A Court of Second Chances ; in a Tough New York Neighborhood, Justice Means More Than a Quick Ticket to Jail

By Seth Stern writer of The Christian Science Monitor | The Christian Science Monitor, August 22, 2002 | Go to article overview

A Court of Second Chances ; in a Tough New York Neighborhood, Justice Means More Than a Quick Ticket to Jail


Seth Stern writer of The Christian Science Monitor, The Christian Science Monitor


For two years, Alex Calabrese has presided over a courtroom in one of Brooklyn's toughest neighborhoods. But today, sitting in the former parochial school that houses the Red Hook Community Justice Center, he sounds more like a small-town principal than a New York City judge.

"Are you studying as much as you used to?" Judge Calabrese asks the dark-haired 16-year-old before him. The teen, accused of marijuana possession, stares at his feet.

The judge already knows the answer. He reads the youth's report card, line by line, to drive his point home: poor work habits, excessive absences, B's turned to F's.

"All we're asking you is to do well in school," Calabrese says.

If the boy can stay out of trouble with the law, and in the classroom, Calabrese tells him, he'll drop all charges.

Justice is dispensed differently at this courthouse, planted two years ago in an isolated neighborhood wedged between a highway and New York Harbor.

Most "downtown" urban courts function like factories, more concerned about quickly locking up felons than fixing a community's underlying problems. But at Red Hook, Calabrese is more likely to sentence defendants to drug treatment or community service than jail time. There is mediation for squabbling neighbors, and a youth court where kids serve as judge and jury (see story).

And when Calabrese - the only judge here - is not lecturing defendants in the courtroom, he might be watching Little League games coached by court staff or mixing it up with parents at community meetings. It makes for a long week, but Calabrese sayshe sought such involvement when he came to Red Hook after two decades in New York's centralized criminal court.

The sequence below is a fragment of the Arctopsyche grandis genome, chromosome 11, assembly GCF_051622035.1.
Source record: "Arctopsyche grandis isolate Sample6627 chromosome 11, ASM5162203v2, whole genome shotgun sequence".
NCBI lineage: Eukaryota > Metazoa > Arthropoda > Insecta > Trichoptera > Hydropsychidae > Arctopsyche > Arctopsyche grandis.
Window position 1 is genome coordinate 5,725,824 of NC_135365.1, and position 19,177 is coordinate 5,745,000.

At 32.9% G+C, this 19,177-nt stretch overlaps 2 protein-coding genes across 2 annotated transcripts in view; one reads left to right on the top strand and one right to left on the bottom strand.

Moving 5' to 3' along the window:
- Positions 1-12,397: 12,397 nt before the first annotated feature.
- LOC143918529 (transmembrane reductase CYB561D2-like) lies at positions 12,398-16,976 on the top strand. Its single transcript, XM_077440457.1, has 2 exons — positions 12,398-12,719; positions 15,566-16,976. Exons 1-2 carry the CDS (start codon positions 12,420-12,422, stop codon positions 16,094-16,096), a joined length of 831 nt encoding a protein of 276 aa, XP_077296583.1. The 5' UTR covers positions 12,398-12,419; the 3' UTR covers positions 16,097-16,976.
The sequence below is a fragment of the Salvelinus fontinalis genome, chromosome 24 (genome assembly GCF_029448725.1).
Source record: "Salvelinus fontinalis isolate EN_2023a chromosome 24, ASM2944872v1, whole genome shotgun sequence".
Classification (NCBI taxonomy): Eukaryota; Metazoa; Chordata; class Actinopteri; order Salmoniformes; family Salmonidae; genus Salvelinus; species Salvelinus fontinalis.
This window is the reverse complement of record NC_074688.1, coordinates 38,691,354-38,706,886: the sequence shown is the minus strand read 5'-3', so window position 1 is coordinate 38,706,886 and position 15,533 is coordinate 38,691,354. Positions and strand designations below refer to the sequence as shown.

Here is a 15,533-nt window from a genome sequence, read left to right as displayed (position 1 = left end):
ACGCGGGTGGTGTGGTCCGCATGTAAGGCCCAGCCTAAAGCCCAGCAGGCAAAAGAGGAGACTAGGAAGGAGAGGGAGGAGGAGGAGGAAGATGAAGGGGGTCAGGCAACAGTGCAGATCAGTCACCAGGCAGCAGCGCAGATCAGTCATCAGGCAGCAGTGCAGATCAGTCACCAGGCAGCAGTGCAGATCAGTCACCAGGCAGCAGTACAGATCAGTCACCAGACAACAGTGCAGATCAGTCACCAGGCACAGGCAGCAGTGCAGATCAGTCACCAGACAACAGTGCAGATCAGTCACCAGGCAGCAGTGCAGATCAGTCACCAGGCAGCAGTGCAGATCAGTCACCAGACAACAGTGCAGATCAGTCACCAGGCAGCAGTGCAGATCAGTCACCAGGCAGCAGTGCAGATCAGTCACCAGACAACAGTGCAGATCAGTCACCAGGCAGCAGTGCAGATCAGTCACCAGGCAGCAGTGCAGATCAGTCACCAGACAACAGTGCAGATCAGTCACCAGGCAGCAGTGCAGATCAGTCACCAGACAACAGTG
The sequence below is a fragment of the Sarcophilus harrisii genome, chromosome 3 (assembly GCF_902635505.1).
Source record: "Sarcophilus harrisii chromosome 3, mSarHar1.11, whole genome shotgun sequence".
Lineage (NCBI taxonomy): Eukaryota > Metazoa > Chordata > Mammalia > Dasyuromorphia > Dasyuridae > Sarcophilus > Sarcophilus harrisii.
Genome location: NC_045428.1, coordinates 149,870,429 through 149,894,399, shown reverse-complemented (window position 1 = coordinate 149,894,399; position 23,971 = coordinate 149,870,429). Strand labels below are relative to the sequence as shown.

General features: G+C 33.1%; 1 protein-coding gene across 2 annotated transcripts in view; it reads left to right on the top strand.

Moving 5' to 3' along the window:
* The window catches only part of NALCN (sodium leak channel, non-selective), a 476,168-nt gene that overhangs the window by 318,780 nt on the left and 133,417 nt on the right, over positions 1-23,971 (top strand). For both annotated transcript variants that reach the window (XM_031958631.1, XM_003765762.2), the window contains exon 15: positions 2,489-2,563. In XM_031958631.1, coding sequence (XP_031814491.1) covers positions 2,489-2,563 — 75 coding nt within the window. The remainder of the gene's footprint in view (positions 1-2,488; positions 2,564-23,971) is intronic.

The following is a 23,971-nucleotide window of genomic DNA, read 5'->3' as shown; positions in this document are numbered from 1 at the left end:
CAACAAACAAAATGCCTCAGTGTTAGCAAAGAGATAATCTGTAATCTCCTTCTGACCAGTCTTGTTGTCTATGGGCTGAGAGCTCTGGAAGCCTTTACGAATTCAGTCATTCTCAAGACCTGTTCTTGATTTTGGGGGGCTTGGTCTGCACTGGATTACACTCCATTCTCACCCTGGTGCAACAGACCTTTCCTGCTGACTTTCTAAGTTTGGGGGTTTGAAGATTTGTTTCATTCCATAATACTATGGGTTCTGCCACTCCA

To get a community's residents to trust and participate in the judicial system, he says, "you have to go out and treat them with respect."

Changing perceptions of the system was as important to this court's creators as changing the nature of punishment. That's where the Little League comes in. That's why there is Monday afternoon model building and the club dedicated to fixing things in the neighborhood park.

Whether the notion of justice that's compassionate rather than merely blind has succeeded may become clearer this fall when Columbia University researchers release an exhaustive study of the court's first two years.

For now, Calabrese points to evidence such as the rising number of teens completing high school equivalency diplomas and the number of defendants completing drug treatment.

Studies of similar programs show they've reduced street crimes such as prostitution. They also show something else: Community courts cost more.

Perhaps that is why nationally, their growth has slowed since the concept's debut a decade ago in Manhattan's Times Square.

In New York State, the commitment to justice that intervenes as well as punishes remains high.

"We've shown that community justice works," says Jonathan Lippman, New York state's chief administrative judge. The state opened its fifth such court this year in Harlem.

Community justice came to Red Hook after gang crossfire killed local elementary school principal Patrick Daly in 1992. Mr. Daly had gone to look for a truant student in the sprawling housing project where 65 percent of Red Hook's residents live.

After his death, Brooklyn's top judges and prosecutors began thinking about how to reduce the area's drug crimes. Calabrese, then a Brooklyn criminal court judge growing frustrated with repeatedly sentencing the same drug users to short stretches in jail, signed up to implement the new approach they proposed.

At Red Hook, Calabrese can sentence drug abusers to clean off graffiti instead of going to jail. He can steer them toward high school equivalency classes, job training, and drug counseling. "Downtown, you feel like you're an artist with only two colors," he says. …

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